But what they are doing, in reality, is like Ananse playing a game [such as oware] with himself and cheating.
Who knows whether the transporter who smuggles people into Ghana might not be infected with COVD-19 by them?
And when he goes to a hospital in Ghana, after being attacked by the disease, and he finds that there is no treatment available for him, whom can he blame? Only himself, not so? There is something called karma, which never fails, mysteriously, to even matters up for cheats in the community.
I want now to address an unsavoury matter which has, unfortunately, reared itself on the Internet – especially, on social media. Of course, we are all entitled to our political views, and can attack members of the Government as and when it pleases us.
But please, let us remember one of the most sensible sayings our ancestors left for us, namely, that : “He who is cutting a path through the bush, will not know that the path is crooked behind him.”
The path might be crooked behind him, not because he is so daft that he doesn’t know the difference between a straight path and a crooked one, but because, in his enthusiasm to create the path as quickly as he can, he’s only been looking at the vegetation ahead of him, and thinking of ways of cutting that down quickly. Back matters, when the adrenalin is running in a human, do become back matters!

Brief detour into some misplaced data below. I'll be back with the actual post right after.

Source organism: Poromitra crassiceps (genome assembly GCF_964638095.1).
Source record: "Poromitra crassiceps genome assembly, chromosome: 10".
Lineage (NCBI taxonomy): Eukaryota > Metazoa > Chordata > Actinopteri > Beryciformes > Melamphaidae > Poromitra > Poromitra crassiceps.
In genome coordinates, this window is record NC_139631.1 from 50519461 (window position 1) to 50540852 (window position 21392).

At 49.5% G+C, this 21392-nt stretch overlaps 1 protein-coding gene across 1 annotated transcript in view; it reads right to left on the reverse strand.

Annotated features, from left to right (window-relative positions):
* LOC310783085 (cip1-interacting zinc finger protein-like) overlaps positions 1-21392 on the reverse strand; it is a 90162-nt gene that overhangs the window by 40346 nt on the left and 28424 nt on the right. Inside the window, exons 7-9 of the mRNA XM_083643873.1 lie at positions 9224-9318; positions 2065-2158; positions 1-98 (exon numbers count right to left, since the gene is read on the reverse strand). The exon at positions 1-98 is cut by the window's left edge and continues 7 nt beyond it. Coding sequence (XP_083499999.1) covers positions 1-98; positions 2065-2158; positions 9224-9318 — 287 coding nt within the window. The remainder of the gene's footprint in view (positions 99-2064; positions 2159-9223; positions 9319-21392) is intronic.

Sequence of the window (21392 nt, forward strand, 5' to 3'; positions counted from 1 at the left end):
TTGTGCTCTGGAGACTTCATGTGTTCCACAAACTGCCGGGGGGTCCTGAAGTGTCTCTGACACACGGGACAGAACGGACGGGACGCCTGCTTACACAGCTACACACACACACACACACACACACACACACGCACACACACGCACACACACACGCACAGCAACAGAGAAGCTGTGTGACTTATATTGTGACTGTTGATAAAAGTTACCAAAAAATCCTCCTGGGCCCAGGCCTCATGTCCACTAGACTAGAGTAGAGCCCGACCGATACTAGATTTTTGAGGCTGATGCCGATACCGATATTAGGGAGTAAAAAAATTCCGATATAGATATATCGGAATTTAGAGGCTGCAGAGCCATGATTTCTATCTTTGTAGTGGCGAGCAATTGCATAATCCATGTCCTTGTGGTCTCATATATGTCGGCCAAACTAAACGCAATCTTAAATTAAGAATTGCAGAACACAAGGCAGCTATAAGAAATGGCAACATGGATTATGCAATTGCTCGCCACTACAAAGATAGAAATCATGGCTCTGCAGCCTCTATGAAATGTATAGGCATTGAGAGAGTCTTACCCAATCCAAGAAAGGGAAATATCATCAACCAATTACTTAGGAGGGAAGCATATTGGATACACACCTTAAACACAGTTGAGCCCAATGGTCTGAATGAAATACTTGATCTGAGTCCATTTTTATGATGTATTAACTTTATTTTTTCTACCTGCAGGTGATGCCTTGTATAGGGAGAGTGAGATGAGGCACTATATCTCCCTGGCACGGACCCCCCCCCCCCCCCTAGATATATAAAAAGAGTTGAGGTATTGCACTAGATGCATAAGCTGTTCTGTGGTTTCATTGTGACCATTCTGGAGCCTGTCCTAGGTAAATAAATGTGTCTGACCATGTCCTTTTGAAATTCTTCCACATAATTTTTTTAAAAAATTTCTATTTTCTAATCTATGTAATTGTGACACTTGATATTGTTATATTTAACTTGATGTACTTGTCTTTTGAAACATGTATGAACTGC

Someone standing by, on the other hand, is privileged to possess a cool, panoramic view of the whole exercise and will be able to point out where it has gone wrong. Without saying so, the proverb suggests that it is easier to point out what’s gone wrong than rectify it.
What, for instance, prevents the one who has seen that the path behind the mower’s back is crooked, from taking a cutlass himself and straightening it, as the original weeder continues to forge ahead?
So, let us watch those in whose hands our salvation now lies, with empathy and a bit of sensitivity.
Of course, we must ask them hard questions, and not be satisfied with weasel answers. But we mustn’t give the impression that we are so clever that we want to prove to the front-line teams that they don’t know what they are about.
Calm, courteous co-operation; an appreciation that no-one has all the answers; and a determination to be our “brother’s keeper”: these are the virtues we need today that will guarantee us success in our battle against the horrible disease called COVID-19.
BY CAMERON DUODU